The road from HV-GB to North West River was paved and uneventful.

    North West River:
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    There was nothing really to this town. Mostly just a collection of houses that appeared to be not much more than a suburb of HV-GB. I then headed through town hoping to find a trail system. And as it turns out, the satellite maps were correct, there was a decent amount of good offroad trails. I thought about stashing all of my gear from my bike and really have fun tearing through the trails. However, I didn't want to go pissing off the locals ripping through their trails, and getting all of the bags dismounted and mounted back is a pain in the ass. Either way, some good riding, albeit at a sedate pace with the fully loaded bike.

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    I really enjoyed riding these trails, and should have found a spot out here to camp for the night in hindsight. However, I started heading back toward Churchill Falls with plans to find a camp spot along the way. Not far outside of HV-GB, I found a spot and set up camp.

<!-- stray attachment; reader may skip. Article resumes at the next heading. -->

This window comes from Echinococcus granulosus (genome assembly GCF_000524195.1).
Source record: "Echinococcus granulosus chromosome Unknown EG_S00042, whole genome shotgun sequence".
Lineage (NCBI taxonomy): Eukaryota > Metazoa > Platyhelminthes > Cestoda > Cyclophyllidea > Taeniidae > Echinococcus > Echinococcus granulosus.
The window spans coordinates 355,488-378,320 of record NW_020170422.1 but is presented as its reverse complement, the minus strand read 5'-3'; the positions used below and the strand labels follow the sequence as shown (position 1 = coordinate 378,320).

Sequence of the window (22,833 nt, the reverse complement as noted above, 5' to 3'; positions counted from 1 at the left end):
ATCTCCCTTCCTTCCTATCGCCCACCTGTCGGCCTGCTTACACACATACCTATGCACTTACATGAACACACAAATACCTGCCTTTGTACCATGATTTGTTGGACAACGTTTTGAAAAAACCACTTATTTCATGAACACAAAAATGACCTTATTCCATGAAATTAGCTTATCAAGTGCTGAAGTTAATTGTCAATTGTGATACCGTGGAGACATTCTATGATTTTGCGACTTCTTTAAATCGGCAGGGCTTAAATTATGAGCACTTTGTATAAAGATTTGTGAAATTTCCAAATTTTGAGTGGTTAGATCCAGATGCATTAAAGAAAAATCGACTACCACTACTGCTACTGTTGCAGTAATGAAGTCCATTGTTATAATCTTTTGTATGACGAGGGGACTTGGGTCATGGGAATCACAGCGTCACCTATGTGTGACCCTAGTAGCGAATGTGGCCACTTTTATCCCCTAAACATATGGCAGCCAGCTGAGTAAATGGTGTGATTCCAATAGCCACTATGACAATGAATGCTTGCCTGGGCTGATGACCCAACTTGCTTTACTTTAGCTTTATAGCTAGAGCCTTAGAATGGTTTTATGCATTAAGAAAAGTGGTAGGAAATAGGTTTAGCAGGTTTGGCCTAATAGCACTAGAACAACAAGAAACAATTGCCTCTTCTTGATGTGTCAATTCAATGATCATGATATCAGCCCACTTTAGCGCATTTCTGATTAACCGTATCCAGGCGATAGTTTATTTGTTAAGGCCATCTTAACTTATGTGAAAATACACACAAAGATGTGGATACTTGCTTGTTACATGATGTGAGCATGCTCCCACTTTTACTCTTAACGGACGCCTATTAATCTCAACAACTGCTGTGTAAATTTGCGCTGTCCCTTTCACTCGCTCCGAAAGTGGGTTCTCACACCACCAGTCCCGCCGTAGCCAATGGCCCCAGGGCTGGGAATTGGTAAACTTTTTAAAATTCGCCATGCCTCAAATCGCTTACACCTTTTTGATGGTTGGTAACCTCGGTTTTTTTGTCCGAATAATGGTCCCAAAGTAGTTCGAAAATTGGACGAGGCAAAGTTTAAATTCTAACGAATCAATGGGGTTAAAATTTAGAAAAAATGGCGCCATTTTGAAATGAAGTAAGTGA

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    Enjoyed a few beers

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    And made a fire

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    It's not how I had imagined the trip going, but life was good.

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    #14
    dtysdalx2, SoPaRider, 'Bob' and 4 others like this.
  15. John F

    John F Been here awhile

    Joined:
    Oct 21, 2015
    Oddometer:
    437
    Location:
    South Windsor, CT